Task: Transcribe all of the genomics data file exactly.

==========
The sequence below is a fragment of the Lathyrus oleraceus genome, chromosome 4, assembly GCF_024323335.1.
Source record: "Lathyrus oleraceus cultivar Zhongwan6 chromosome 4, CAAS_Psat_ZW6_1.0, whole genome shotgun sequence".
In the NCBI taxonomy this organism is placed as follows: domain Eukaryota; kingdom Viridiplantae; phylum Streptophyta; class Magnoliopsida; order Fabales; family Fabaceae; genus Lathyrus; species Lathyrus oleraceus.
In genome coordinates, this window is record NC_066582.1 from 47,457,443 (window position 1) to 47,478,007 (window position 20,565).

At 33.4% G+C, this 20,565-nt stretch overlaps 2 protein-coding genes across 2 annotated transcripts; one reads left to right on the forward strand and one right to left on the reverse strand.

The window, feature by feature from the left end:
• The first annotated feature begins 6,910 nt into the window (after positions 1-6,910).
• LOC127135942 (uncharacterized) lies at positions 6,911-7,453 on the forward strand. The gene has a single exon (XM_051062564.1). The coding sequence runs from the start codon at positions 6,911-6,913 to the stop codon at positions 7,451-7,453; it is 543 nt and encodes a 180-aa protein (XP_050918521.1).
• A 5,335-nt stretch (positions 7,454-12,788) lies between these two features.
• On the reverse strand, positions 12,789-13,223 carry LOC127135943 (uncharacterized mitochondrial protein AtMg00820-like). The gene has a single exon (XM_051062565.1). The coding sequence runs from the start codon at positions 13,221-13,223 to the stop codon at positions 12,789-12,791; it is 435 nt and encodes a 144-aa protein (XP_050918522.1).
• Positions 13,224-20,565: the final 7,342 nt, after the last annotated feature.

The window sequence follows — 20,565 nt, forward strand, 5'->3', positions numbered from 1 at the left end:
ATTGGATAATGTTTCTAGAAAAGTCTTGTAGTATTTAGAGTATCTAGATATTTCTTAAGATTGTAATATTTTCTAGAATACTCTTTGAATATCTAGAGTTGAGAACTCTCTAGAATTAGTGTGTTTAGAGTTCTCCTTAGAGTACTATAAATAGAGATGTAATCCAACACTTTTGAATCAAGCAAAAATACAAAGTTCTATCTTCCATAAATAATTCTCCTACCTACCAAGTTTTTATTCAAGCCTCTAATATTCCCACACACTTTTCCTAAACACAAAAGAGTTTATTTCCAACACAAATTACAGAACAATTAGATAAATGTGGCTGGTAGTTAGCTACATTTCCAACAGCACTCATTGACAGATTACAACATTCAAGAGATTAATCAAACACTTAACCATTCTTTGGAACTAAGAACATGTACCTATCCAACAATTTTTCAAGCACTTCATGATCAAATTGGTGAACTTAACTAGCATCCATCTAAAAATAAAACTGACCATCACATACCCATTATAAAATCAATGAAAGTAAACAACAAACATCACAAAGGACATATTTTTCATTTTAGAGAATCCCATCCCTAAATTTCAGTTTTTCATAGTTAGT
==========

The sequence below is a fragment of the Lathyrus oleraceus genome, chromosome 4, assembly GCF_024323335.1.
Source record: "Lathyrus oleraceus cultivar Zhongwan6 chromosome 4, CAAS_Psat_ZW6_1.0, whole genome shotgun sequence".
In the NCBI taxonomy this organism is placed as follows: domain Eukaryota; kingdom Viridiplantae; phylum Streptophyta; class Magnoliopsida; order Fabales; family Fabaceae; genus Lathyrus; species Lathyrus oleraceus.
In genome coordinates, this window is record NC_066582.1 from 47,457,443 (window position 1) to 47,478,007 (window position 20,565).

At 33.4% G+C, this 20,565-nt stretch overlaps 2 protein-coding genes across 2 annotated transcripts; one reads left to right on the forward strand and one right to left on the reverse strand.

The window, feature by feature from the left end:
• The first annotated feature begins 6,910 nt into the window (after positions 1-6,910).
• LOC127135942 (uncharacterized) lies at positions 6,911-7,453 on the forward strand. The gene has a single exon (XM_051062564.1). The coding sequence runs from the start codon at positions 6,911-6,913 to the stop codon at positions 7,451-7,453; it is 543 nt and encodes a 180-aa protein (XP_050918521.1).
• A 5,335-nt stretch (positions 7,454-12,788) lies between these two features.
• On the reverse strand, positions 12,789-13,223 carry LOC127135943 (uncharacterized mitochondrial protein AtMg00820-like). The gene has a single exon (XM_051062565.1). The coding sequence runs from the start codon at positions 13,221-13,223 to the stop codon at positions 12,789-12,791; it is 435 nt and encodes a 144-aa protein (XP_050918522.1).
• Positions 13,224-20,565: the final 7,342 nt, after the last annotated feature.

The window sequence follows — 20,565 nt, forward strand, 5'->3', positions numbered from 1 at the left end:
ATTGGATAATGTTTCTAGAAAAGTCTTGTAGTATTTAGAGTATCTAGATATTTCTTAAGATTGTAATATTTTCTAGAATACTCTTTGAATATCTAGAGTTGAGAACTCTCTAGAATTAGTGTGTTTAGAGTTCTCCTTAGAGTACTATAAATAGAGATGTAATCCAACACTTTTGAATCAAGCAAAAATACAAAGTTCTATCTTCCATAAATAATTCTCCTACCTACCAAGTTTTTATTCAAGCCTCTAATATTCCCACACACTTTTCCTAAACACAAAAGAGTTTATTTCCAACACAAATTACAGAACAATTAGATAAATGTGGCTGGTAGTTAGCTACATTTCCAACAGCACTCATTGACAGATTACAACATTCAAGAGATTAATCAAACACTTAACCATTCTTTGGAACTAAGAACATGTACCTATCCAACAATTTTTCAAGCACTTCATGATCAAATTGGTGAACTTAACTAGCATCCATCTAAAAATAAAACTGACCATCACATACCCATTATAAAATCAATGAAAGTAAACAACAAACATCACAAAGGACATATTTTTCATTTTAGAGAATCCCATCCCTAAATTTCAGTTTTTCATAGTTAGT